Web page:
Nzimande clarifies: NSFAS beneficiaries not eligible to benefit from Sassa R350 relief grant – News24


Saturday, 10 December
08 Mar 2021

The Department of Higher Education, Science and Innovation has clarified confusion around the Sassa social relief grant and the National Student Financial Aid Scheme (NSFAS), saying students can’t benefit from both. 
Speaking during a briefing in Pretoria on Monday, updating on funding decisions at higher education and clarifying other arising issues in the sector, Minister Blade Nzimande said however, that students who were beneficiaries of the Sassa child grant were automatically eligible to the NSFAS bursary. 
Nzimande said the R350 temporary social relief grant – extended for three months – targeted unemployed people who did not receive any other funding from the state. 
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“NSFAS students are already receiving assistance from government for purposes of studies [and] therefore; you can’t get an NSFAS grant and the R350. The R350 is not meant for those,” Nzimande said. 
The minister added that there was no exclusion on anyone. 
Nzimande announced during the briefing that registration at universities would be extended by two weeks due to NSFAS delaying the confirmation of funding eligibility for first-time students. 
He said that due to the impact of Covid-19, the scheme had a shortfall, resulting in delays. 
“I am, however, pleased to formally announce and confirm today that NSFAS is going to be funding all returning NSFAS beneficiaries students who meet the academic and other relevant criteria for continuing their studies,” Nzimande said.
The department said NSFAS had a R35 billion budget which was not enough. It said its executive was addressing the budget shortfall.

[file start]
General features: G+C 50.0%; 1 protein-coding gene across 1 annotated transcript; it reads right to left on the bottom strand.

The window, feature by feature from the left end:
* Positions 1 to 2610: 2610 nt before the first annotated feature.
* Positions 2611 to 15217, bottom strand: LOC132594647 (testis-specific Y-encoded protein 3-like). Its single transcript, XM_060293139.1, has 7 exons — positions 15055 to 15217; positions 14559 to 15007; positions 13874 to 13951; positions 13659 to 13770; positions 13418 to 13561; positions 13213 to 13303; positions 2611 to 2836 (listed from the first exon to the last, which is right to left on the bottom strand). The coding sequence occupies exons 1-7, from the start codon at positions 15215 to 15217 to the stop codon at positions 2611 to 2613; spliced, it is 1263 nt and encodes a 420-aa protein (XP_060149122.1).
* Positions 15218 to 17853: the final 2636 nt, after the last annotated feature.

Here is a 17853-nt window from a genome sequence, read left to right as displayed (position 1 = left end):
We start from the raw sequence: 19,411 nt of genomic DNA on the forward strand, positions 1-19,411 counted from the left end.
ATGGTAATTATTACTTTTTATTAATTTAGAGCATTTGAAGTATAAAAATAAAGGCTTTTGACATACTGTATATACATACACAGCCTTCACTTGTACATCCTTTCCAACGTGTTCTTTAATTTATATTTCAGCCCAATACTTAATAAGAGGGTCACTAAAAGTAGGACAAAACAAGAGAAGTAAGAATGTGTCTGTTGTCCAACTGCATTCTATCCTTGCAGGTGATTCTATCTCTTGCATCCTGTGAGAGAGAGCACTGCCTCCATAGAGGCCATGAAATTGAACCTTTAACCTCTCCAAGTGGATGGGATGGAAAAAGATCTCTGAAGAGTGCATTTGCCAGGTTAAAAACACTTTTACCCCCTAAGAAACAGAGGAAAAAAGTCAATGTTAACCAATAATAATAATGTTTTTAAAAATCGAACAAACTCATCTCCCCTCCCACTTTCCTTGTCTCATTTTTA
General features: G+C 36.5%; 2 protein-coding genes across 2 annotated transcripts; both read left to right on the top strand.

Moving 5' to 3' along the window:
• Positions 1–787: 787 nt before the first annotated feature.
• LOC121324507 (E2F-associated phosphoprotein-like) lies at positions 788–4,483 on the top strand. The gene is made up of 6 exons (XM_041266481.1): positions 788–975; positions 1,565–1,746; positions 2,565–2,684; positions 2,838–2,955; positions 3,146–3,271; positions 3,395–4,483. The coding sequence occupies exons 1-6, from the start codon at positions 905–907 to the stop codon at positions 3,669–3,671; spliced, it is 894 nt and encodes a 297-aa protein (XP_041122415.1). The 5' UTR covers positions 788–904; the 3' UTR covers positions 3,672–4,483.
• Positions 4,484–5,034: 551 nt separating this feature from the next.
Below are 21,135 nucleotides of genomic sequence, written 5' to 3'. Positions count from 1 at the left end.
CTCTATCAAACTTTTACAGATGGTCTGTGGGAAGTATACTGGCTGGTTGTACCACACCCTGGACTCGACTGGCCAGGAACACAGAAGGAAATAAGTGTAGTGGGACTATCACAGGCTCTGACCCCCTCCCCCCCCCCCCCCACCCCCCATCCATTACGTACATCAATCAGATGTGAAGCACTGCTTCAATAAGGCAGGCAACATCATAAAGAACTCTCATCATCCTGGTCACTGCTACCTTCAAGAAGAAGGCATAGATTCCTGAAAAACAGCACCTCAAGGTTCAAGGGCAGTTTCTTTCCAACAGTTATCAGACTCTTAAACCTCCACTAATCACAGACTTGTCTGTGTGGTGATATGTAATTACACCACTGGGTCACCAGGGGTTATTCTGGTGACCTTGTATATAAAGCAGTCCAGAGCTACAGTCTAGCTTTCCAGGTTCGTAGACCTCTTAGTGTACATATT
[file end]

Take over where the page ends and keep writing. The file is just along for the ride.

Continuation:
UNISA student exclusion
Commenting on the High Court case relating to the exclusion of University of South Africa (Unisa) first years, Nzimande said it was unfortunate. 
He added that the sector did not want anyone excluded from the system.
SABC News reported last week that the High Court in Pretoria reserved judgment in an application brought by the Economic Freedom Fighters’ Student Command Council on the exclusion of 20 000 first-year Unisa students. 
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The EFF’s Command Council was against Nzimande’s instruction that the institution cut the number of first-year students to ease pressure on NSFAS. 

Speaking about the case, Nzimande said: “This matter is a bit difficult to deal with in some detail because it is before the courts at this point in time. All I can say, apart from no one wanting to punish or seeing students excluded, what we did as the department, was to insist with all our institutions that they must stick to agreed enrolment plans. All of our universities, not just Unisa.” 
Nzimande said universities were not expected to take more or fewer students in their funded spaces, adding that if an institution decided to take more, there were financial implications. 
“One, it means we have to take money from other institutions to support those who have gone beyond the limit that has been set. Secondly, it means we have got students who are beyond the institution’s capacity that we had agreed upon. 
“It was very unfortunate for Unisa to decide to enrol more students for two years in a row. All we said to Unisa is that we need to correct that and can’t continue to do this because if we allow it, we are going to be throwing our enrolment plans out of the window.” 
Nzimande said the decision was not taken to punish students, but to ensure the system would meet student needs, adding that no one was against Unisa and students’ exclusion. 
Nzimande said he noted that Parliament’s portfolio committee had called in Unisa to explain and outline who was responsible for allowing more students’ intake, so they may be held accountable.  
09 Dec
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